Bloomberg News

Dow, Aksa Akrilik to Invest $1 Billion in Turkey in 5 Years

December 20, 2011

(Updates with comments from Aksa chairman in third paragraph, shares in fourth, Dow vice-president in last.)

Dec. 20 (Bloomberg) -- Dow Chemical Co., the largest U.S. chemicals manufacturer, and Turkish synthetic fiber maker Aksa Akrilik Kimya Sanayii AS will set up a 50-50 joint venture to invest $1 billion in carbon fiber production within five years.

The partnership will “create a large-scale, integrated production capability” at Aksa’s carbon fiber plant in Yalova in northwestern Turkey, the companies said in a press release to reporters before a news conference in Istanbul today.

Aksa is already completing investments that “will bring our annual carbon fiber output capacity to 3,500 tons, accounting for eight percent of the global capacity,” Chairman Mehmet Ali Berkman said at the conference, after signing the joint venture agreement. “We can further increase capacity, based on global demand.”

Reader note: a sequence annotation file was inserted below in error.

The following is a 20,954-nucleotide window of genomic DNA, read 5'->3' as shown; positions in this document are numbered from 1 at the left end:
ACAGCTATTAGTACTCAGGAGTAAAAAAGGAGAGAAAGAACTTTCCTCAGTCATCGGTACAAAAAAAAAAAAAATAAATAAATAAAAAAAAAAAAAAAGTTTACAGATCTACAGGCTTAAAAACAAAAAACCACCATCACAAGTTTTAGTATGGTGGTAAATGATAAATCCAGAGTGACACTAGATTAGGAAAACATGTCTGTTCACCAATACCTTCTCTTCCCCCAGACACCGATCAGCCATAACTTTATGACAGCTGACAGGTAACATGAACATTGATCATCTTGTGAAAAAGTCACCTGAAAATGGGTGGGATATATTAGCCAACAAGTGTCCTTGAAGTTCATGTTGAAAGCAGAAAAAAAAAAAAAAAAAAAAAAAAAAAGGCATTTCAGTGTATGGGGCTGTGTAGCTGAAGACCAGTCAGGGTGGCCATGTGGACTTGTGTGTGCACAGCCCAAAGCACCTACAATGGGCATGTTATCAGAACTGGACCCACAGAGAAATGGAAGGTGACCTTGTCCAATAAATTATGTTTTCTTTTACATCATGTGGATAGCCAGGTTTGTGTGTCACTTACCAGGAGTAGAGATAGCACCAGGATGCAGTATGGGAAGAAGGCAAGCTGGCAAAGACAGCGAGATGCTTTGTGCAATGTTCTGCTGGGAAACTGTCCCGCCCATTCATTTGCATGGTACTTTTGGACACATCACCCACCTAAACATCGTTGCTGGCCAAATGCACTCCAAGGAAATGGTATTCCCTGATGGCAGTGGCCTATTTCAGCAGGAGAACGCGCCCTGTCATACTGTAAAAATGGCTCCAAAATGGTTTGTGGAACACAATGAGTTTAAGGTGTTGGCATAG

Aksa Akrilik jumped 3 percent to 4.48 liras at 12:30 p.m. in Istanbul, bringing gains in the past four days to 9.8 percent. The main market index climbed 0.4 percent.

Turkey is battling to draw in foreign investment to help finance a current-account deficit that’s widened to about 10 percent of gross domestic product this year. Foreign direct investment will be about $12.5 billion this year and won’t be less than $10 billion in 2012, Industry Minister Nihat Ergun said at the conference.

Aksa, owned by Turkey’s Akkok Group, is the world’s largest producer of acrylic fiber, with more than 14 percent of the worldwide market, according to the statement. The company expects sales to exceed $900 million this year, compared with about $850 million in 2010, it said.

Turkey is a promising market and can become a significant center as one of the eight countries making carbon fiber, Heinz Haller, Dow executive vice-president and chief commercial officer, said. Carbon fiber composites are used in motor vehicles, ships, planes, wind turbines, construction and sports equipment.

--With assistance from Steve Bryant in Ankara. Editor: Aydan Eksin

To contact the reporter on this story: Sibel Akbay in Istanbul at sakbay@bloomberg.net

To contact the editor responsible for this story: Mark Bentley at mbentley3@bloomberg.net


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